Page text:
LS (1)


ls, lc - list contents of directory


Environment Variables
See Also


ls [-abcCdfFgHilLmnopqrRstux1hSUX] [file ...]
lc [-abcCdfFgHilLmnopqrRstux1hSUX] [file ...]


For each directory argument, ls lists the contents of the directory; for each file argument, ls repeats its name and any other information requested. The output is sorted alphabetically by default. When no argument is given, the current directory is listed. When several arguments are given, the arguments are first sorted appropriately, but file arguments appear before directories and their contents. There are several options:
-a List all entries; usually files that begin with a '.' are suppressed.
-b Non-printable characters are printed as octal numbers '\ddd'.
-c Use time of last modification to inode (mode, etc.) instead of last modification to file for sorting (-t) or printing (-l).
-C Output is printed in multiple columns, sorted down the columns. This format is selected by default if standard output refers to a terminal, or if the command is invoked as lc.
-d If argument is a directory, list only its name, not its contents (mostly used with -l to get status on directory).
-f Force each argument to be interpreted as a directory and list the name found in each slot. This option turns off -l, -t, -s, and -r, and turns on -a; the order is the order in which entries appear in the directory.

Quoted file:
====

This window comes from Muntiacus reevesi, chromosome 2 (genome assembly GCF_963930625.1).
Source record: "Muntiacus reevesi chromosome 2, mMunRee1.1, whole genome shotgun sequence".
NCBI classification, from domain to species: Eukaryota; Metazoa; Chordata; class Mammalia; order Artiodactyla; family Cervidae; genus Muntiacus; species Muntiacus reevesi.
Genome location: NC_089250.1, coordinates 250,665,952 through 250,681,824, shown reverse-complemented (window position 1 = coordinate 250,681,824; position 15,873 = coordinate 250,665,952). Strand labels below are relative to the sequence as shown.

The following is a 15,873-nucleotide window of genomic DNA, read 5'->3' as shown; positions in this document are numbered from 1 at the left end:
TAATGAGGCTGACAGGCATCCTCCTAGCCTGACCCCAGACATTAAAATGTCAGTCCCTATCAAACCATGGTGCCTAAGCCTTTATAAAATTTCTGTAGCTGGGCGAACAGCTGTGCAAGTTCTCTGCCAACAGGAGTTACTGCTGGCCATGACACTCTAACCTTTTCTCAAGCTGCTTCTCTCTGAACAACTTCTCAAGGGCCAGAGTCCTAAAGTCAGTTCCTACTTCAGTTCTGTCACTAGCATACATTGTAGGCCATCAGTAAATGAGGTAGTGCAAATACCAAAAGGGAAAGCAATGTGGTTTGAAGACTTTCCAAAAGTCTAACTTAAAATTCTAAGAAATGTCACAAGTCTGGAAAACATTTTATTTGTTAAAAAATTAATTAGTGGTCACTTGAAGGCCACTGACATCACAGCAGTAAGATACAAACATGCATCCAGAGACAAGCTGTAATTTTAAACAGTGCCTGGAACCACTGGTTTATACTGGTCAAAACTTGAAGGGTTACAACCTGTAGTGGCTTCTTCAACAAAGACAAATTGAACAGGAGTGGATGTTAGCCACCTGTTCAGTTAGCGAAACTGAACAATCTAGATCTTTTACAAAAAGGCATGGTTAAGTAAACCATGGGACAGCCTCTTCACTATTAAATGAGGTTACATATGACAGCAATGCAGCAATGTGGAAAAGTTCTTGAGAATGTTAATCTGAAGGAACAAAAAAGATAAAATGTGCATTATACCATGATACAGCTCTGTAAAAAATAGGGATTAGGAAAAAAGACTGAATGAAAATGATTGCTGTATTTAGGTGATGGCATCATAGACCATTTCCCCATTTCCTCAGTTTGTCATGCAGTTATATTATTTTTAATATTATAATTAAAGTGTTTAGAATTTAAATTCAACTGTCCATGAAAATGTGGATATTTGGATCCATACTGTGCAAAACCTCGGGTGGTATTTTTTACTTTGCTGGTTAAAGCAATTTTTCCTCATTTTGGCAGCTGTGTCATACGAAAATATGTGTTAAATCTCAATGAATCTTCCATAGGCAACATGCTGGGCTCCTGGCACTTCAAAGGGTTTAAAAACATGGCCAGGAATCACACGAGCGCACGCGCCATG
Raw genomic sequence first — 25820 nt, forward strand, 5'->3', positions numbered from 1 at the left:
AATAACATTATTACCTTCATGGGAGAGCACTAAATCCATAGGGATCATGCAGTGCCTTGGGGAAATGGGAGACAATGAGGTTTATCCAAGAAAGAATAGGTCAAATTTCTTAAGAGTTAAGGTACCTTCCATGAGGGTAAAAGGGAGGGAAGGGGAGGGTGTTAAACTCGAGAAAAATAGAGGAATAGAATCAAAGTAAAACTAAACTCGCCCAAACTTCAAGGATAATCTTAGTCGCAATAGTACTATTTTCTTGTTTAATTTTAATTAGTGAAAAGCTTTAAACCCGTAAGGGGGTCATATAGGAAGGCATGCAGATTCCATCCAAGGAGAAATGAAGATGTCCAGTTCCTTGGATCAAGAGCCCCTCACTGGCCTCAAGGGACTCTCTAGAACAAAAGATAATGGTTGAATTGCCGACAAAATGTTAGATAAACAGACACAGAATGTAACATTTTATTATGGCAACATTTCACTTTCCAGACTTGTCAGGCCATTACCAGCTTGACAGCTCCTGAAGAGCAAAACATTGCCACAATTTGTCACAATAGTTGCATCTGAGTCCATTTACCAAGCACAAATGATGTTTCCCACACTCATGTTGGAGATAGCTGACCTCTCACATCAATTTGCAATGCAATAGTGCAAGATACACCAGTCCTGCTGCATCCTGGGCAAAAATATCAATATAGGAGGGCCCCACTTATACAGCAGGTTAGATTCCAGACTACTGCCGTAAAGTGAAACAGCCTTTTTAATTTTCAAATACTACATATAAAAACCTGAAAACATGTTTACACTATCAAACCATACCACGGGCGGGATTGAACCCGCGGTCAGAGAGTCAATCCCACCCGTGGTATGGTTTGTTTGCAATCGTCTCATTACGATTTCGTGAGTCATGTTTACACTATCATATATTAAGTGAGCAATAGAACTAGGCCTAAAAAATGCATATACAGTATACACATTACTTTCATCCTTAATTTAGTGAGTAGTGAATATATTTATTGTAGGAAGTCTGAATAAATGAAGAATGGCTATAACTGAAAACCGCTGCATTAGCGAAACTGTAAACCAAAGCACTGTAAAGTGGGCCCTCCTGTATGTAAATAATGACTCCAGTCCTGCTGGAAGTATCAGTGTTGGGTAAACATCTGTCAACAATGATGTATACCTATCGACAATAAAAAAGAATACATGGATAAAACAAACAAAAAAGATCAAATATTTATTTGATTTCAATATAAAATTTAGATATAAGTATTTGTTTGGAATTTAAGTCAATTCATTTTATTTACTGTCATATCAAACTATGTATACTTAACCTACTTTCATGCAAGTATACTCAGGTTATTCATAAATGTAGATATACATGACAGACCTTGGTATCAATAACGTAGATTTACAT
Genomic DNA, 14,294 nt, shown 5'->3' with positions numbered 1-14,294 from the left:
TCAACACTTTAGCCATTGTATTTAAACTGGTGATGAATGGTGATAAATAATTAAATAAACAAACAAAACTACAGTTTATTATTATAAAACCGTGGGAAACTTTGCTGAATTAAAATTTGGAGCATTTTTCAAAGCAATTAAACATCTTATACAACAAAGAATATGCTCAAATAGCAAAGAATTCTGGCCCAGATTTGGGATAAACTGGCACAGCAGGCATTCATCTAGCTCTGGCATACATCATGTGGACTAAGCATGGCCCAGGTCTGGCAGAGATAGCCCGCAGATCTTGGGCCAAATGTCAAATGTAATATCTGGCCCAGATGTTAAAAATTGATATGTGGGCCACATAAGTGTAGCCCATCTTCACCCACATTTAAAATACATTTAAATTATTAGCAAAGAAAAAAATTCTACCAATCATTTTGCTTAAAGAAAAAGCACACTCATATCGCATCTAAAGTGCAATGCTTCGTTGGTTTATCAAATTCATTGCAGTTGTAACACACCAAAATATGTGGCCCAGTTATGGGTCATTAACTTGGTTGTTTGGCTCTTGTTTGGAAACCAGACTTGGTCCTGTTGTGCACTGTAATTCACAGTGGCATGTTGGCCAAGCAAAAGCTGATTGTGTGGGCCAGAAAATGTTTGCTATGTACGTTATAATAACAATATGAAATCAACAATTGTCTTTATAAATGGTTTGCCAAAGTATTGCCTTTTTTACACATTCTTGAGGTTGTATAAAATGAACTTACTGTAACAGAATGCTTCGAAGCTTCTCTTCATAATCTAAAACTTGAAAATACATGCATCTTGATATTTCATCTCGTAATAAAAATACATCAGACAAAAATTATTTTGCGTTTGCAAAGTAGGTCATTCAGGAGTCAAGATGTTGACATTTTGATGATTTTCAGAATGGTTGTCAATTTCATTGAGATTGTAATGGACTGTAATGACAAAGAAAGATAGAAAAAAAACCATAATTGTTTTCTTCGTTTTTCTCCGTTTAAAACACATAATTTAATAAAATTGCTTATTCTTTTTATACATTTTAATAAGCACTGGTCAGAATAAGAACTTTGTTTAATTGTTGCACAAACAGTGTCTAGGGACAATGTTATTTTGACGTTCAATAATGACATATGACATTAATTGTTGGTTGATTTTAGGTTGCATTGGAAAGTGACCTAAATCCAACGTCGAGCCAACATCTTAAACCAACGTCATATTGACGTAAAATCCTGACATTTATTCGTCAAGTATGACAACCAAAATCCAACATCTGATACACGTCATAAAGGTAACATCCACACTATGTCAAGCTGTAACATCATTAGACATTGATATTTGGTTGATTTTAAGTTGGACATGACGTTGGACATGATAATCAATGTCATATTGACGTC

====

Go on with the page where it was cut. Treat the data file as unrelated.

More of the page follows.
-F Indicates the file type as a letter appended to each pathname:

*executable file
@symbolic link
|named pipe
>Solaris door
Symbolic links specified as arguments are not followed with this option in /usr/5bin/posix2001/ls unless the -H or -L option is also present.
-g Give group ID, but omit owner ID in long listing (see -l).
-i Print i-number in first column of the report for each file listed.
-l List in long format, giving mode, number of links, owner, group, size in bytes, and time of last modification for each file. (See below.) If the file is a special file the size field will instead contain the major and minor device numbers. Symbolic links specified as arguments are not followed with this option unless the -H or -L option is also present.
-L Follow symbolic links in arguments, and, with the -R option, symbolic links encountered during directory traversal.
-m Files are listed across the page, separated by commas.
-n Long format listing as described for -l, but prints numeric owner and group ID instead of names. May be combined with -g or -o to omit either ID.
-o Give owner ID, but omit group ID in long listing (see -l).
-p Print a slash '/' after each directory name.
-q Non-printable characters are printed as question marks '?'. This is the default if standard output refers to a terminal.
-r Reverse the order of sort to get reverse alphabetic or oldest first as appropriate.
-R Lists subdirectories recursively.
-s Give size in blocks, including indirect blocks, for each entry.
-t Sort by time modified (latest first) instead of by name, as is normal.
-u Use time of last access instead of last modification for sorting (-t) or printing (-l).
-x Prints filenames in multiple columns sorted across the page.
-1 Print one filename per output line. This is the default if standard output does not refer to a terminal.
The following option was introduced with POSIX.1-2001:
-H Follow symbolic links given as arguments.
The following options are available as extensions: